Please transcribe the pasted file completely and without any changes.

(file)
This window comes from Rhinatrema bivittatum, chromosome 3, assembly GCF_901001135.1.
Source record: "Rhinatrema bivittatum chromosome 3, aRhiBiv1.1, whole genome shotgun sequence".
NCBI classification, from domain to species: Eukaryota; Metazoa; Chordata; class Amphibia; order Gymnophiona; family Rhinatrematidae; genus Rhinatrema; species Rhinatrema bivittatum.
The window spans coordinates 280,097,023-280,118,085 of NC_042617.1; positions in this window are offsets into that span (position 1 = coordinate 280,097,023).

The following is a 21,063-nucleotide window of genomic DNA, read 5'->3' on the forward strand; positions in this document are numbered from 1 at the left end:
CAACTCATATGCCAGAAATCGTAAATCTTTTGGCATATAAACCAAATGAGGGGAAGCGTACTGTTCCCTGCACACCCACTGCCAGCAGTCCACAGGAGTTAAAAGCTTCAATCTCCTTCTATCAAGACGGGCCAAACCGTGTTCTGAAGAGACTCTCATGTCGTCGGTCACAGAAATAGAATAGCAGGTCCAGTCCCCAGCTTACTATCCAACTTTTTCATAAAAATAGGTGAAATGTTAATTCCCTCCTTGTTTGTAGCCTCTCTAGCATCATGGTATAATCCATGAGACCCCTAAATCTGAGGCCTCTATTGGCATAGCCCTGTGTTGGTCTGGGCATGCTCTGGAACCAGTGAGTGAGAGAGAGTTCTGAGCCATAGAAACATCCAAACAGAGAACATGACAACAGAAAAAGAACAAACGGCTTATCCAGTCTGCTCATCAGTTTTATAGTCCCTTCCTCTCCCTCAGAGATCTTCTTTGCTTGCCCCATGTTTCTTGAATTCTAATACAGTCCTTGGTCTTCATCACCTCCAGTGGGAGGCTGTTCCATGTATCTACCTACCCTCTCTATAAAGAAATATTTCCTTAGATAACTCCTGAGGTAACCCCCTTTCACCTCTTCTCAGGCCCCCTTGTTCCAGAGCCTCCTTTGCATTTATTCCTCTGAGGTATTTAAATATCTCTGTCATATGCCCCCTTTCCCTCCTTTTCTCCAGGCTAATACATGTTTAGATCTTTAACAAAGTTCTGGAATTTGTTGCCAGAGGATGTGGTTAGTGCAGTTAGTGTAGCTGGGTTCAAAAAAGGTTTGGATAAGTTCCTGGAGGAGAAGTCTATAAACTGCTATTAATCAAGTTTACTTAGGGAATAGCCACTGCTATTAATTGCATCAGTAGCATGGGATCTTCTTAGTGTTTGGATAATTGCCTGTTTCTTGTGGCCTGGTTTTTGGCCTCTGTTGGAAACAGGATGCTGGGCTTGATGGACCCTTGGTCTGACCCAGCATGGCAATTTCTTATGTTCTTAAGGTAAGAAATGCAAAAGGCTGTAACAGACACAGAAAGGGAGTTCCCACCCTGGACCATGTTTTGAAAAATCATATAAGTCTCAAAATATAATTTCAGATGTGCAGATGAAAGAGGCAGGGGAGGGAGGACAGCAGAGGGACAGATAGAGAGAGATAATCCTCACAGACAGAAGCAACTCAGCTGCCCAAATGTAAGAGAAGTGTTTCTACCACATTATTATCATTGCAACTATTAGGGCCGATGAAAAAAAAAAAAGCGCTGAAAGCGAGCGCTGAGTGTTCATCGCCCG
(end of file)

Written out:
This window comes from Rhinatrema bivittatum, chromosome 3, assembly GCF_901001135.1.
Source record: "Rhinatrema bivittatum chromosome 3, aRhiBiv1.1, whole genome shotgun sequence".
NCBI classification, from domain to species: Eukaryota; Metazoa; Chordata; class Amphibia; order Gymnophiona; family Rhinatrematidae; genus Rhinatrema; species Rhinatrema bivittatum.
The window spans coordinates 280,097,023-280,118,085 of NC_042617.1; positions in this window are offsets into that span (position 1 = coordinate 280,097,023).

The following is a 21,063-nucleotide window of genomic DNA, read 5'->3' on the forward strand; positions in this document are numbered from 1 at the left end:
CAACTCATATGCCAGAAATCGTAAATCTTTTGGCATATAAACCAAATGAGGGGAAGCGTACTGTTCCCTGCACACCCACTGCCAGCAGTCCACAGGAGTTAAAAGCTTCAATCTCCTTCTATCAAGACGGGCCAAACCGTGTTCTGAAGAGACTCTCATGTCGTCGGTCACAGAAATAGAATAGCAGGTCCAGTCCCCAGCTTACTATCCAACTTTTTCATAAAAATAGGTGAAATGTTAATTCCCTCCTTGTTTGTAGCCTCTCTAGCATCATGGTATAATCCATGAGACCCCTAAATCTGAGGCCTCTATTGGCATAGCCCTGTGTTGGTCTGGGCATGCTCTGGAACCAGTGAGTGAGAGAGAGTTCTGAGCCATAGAAACATCCAAACAGAGAACATGACAACAGAAAAAGAACAAACGGCTTATCCAGTCTGCTCATCAGTTTTATAGTCCCTTCCTCTCCCTCAGAGATCTTCTTTGCTTGCCCCATGTTTCTTGAATTCTAATACAGTCCTTGGTCTTCATCACCTCCAGTGGGAGGCTGTTCCATGTATCTACCTACCCTCTCTATAAAGAAATATTTCCTTAGATAACTCCTGAGGTAACCCCCTTTCACCTCTTCTCAGGCCCCCTTGTTCCAGAGCCTCCTTTGCATTTATTCCTCTGAGGTATTTAAATATCTCTGTCATATGCCCCCTTTCCCTCCTTTTCTCCAGGCTAATACATGTTTAGATCTTTAACAAAGTTCTGGAATTTGTTGCCAGAGGATGTGGTTAGTGCAGTTAGTGTAGCTGGGTTCAAAAAAGGTTTGGATAAGTTCCTGGAGGAGAAGTCTATAAACTGCTATTAATCAAGTTTACTTAGGGAATAGCCACTGCTATTAATTGCATCAGTAGCATGGGATCTTCTTAGTGTTTGGATAATTGCCTGTTTCTTGTGGCCTGGTTTTTGGCCTCTGTTGGAAACAGGATGCTGGGCTTGATGGACCCTTGGTCTGACCCAGCATGGCAATTTCTTATGTTCTTAAGGTAAGAAATGCAAAAGGCTGTAACAGACACAGAAAGGGAGTTCCCACCCTGGACCATGTTTTGAAAAATCATATAAGTCTCAAAATATAATTTCAGATGTGCAGATGAAAGAGGCAGGGGAGGGAGGACAGCAGAGGGACAGATAGAGAGAGATAATCCTCACAGACAGAAGCAACTCAGCTGCCCAAATGTAAGAGAAGTGTTTCTACCACATTATTATCATTGCAACTATTAGGGCCGATGAAAAAAAAAAAAGCGCTGAAAGCGAGCGCTGAGTGTTCATCGCCCG